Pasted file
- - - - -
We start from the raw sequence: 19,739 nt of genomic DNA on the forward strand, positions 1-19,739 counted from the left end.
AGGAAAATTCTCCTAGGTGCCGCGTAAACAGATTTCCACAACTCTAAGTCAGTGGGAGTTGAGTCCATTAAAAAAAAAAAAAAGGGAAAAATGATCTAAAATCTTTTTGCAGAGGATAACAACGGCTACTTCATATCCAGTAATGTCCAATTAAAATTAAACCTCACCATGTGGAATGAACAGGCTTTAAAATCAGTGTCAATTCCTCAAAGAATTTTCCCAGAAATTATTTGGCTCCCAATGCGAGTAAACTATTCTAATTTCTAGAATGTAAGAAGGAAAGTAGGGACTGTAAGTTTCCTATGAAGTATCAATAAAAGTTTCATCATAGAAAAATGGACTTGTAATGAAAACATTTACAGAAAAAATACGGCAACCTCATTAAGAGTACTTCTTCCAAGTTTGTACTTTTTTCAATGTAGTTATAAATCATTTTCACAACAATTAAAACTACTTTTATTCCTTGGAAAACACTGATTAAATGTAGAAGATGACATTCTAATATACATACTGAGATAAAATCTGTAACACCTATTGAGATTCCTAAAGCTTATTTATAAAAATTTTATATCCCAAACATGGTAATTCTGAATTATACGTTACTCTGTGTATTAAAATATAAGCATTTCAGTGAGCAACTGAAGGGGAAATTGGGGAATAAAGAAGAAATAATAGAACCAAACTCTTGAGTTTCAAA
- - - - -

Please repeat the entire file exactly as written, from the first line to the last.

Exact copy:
We start from the raw sequence: 19,739 nt of genomic DNA on the forward strand, positions 1-19,739 counted from the left end.
AGGAAAATTCTCCTAGGTGCCGCGTAAACAGATTTCCACAACTCTAAGTCAGTGGGAGTTGAGTCCATTAAAAAAAAAAAAAAGGGAAAAATGATCTAAAATCTTTTTGCAGAGGATAACAACGGCTACTTCATATCCAGTAATGTCCAATTAAAATTAAACCTCACCATGTGGAATGAACAGGCTTTAAAATCAGTGTCAATTCCTCAAAGAATTTTCCCAGAAATTATTTGGCTCCCAATGCGAGTAAACTATTCTAATTTCTAGAATGTAAGAAGGAAAGTAGGGACTGTAAGTTTCCTATGAAGTATCAATAAAAGTTTCATCATAGAAAAATGGACTTGTAATGAAAACATTTACAGAAAAAATACGGCAACCTCATTAAGAGTACTTCTTCCAAGTTTGTACTTTTTTCAATGTAGTTATAAATCATTTTCACAACAATTAAAACTACTTTTATTCCTTGGAAAACACTGATTAAATGTAGAAGATGACATTCTAATATACATACTGAGATAAAATCTGTAACACCTATTGAGATTCCTAAAGCTTATTTATAAAAATTTTATATCCCAAACATGGTAATTCTGAATTATACGTTACTCTGTGTATTAAAATATAAGCATTTCAGTGAGCAACTGAAGGGGAAATTGGGGAATAAAGAAGAAATAATAGAACCAAACTCTTGAGTTTCAAA